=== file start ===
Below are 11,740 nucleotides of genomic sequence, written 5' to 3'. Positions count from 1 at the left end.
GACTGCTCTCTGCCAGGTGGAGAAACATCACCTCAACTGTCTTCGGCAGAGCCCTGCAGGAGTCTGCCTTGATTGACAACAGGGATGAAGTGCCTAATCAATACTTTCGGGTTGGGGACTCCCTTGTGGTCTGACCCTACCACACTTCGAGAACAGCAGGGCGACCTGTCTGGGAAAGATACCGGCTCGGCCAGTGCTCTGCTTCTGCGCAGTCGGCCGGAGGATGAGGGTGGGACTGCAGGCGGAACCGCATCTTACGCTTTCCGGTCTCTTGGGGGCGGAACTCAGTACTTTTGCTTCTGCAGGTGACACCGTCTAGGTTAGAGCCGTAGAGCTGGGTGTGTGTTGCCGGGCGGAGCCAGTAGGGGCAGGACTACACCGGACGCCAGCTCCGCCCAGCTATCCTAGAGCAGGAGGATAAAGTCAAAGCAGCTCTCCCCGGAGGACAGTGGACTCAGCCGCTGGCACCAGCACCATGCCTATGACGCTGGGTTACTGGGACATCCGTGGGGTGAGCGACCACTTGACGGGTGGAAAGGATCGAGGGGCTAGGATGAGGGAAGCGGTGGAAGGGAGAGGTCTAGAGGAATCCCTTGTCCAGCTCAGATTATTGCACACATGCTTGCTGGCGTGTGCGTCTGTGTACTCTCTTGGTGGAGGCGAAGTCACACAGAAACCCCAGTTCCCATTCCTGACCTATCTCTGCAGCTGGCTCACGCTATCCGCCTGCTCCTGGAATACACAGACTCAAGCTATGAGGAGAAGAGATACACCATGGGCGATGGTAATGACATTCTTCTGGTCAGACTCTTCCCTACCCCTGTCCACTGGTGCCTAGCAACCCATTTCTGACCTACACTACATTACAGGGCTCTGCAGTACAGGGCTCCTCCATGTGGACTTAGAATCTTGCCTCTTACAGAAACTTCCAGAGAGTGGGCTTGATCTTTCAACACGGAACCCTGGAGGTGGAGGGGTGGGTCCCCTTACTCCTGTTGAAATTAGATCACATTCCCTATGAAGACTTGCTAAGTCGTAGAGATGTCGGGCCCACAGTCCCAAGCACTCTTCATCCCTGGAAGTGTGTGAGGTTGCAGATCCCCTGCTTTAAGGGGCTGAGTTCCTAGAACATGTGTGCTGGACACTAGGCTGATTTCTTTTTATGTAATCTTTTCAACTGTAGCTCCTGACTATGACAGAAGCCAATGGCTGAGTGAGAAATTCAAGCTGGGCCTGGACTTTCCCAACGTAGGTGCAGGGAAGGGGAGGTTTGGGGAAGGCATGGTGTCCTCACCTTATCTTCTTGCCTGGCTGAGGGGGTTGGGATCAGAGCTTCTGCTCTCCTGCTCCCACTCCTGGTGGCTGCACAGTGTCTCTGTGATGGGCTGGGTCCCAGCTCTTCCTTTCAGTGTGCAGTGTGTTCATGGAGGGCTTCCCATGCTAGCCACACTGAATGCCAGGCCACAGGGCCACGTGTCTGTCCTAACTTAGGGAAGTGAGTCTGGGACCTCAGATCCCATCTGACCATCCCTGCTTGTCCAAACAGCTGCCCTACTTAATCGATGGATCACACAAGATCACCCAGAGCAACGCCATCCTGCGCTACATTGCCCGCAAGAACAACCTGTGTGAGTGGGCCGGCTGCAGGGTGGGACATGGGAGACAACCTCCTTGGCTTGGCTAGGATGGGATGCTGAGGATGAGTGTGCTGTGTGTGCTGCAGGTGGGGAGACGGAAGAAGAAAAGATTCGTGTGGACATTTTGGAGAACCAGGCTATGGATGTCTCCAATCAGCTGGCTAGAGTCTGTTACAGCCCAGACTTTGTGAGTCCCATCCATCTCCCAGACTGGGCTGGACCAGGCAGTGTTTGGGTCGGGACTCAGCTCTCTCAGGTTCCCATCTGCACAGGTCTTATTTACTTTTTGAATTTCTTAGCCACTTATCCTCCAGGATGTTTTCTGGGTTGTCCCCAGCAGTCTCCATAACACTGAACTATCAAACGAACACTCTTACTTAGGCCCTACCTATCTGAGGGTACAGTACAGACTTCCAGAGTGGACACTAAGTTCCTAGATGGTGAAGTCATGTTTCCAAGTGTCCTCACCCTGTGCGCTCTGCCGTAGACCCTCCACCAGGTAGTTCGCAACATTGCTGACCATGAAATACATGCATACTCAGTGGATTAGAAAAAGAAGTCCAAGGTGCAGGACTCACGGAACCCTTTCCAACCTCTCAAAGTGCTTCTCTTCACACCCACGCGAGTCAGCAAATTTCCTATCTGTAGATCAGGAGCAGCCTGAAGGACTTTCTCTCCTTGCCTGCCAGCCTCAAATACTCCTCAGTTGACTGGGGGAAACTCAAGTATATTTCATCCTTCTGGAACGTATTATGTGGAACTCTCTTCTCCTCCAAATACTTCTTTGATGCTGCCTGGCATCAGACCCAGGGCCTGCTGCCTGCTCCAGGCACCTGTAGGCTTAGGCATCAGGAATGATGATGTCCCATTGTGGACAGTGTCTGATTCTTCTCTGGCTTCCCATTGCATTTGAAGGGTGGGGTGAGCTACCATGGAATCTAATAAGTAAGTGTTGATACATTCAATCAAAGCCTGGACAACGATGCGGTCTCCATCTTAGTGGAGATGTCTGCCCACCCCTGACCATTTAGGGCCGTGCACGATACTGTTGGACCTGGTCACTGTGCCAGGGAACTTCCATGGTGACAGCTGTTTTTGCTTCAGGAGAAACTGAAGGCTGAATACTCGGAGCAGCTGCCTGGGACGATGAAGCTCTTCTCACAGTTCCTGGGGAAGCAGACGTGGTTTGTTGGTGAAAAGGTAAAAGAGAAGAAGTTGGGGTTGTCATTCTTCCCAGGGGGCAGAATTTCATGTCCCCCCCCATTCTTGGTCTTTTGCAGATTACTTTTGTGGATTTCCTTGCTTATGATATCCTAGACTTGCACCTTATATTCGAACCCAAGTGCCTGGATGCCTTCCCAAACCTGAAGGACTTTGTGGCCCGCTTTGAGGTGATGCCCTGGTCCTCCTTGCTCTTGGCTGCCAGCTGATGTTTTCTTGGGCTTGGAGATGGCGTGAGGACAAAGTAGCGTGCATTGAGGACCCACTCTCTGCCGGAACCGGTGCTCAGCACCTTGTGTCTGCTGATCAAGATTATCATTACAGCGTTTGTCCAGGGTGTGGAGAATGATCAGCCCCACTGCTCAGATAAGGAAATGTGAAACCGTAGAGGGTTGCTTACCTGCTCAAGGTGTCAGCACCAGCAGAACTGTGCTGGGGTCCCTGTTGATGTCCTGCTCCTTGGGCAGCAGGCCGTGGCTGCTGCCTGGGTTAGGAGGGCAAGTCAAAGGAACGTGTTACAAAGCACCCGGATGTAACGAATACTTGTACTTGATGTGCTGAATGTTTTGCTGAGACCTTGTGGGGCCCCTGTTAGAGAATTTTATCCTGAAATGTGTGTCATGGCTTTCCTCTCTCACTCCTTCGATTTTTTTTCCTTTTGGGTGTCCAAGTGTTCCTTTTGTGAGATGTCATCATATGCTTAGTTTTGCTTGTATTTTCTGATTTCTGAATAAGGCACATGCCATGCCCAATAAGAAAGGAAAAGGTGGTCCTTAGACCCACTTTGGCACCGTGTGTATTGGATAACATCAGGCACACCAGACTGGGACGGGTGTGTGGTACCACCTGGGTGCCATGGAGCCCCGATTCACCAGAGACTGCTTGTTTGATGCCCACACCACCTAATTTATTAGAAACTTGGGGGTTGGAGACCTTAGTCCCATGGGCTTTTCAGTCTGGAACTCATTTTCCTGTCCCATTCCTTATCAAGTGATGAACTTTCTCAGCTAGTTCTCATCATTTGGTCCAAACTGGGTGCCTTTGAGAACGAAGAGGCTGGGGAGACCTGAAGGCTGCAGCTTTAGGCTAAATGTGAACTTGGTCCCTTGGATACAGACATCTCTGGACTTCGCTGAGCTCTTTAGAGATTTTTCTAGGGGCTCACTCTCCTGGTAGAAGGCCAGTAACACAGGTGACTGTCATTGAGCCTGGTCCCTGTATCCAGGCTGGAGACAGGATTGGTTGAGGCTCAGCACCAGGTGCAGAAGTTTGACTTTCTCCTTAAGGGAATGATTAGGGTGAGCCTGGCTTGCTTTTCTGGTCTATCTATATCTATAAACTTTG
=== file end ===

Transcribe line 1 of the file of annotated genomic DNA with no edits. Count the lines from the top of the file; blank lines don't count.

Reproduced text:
Below are 11,740 nucleotides of genomic sequence, written 5' to 3'. Positions count from 1 at the left end.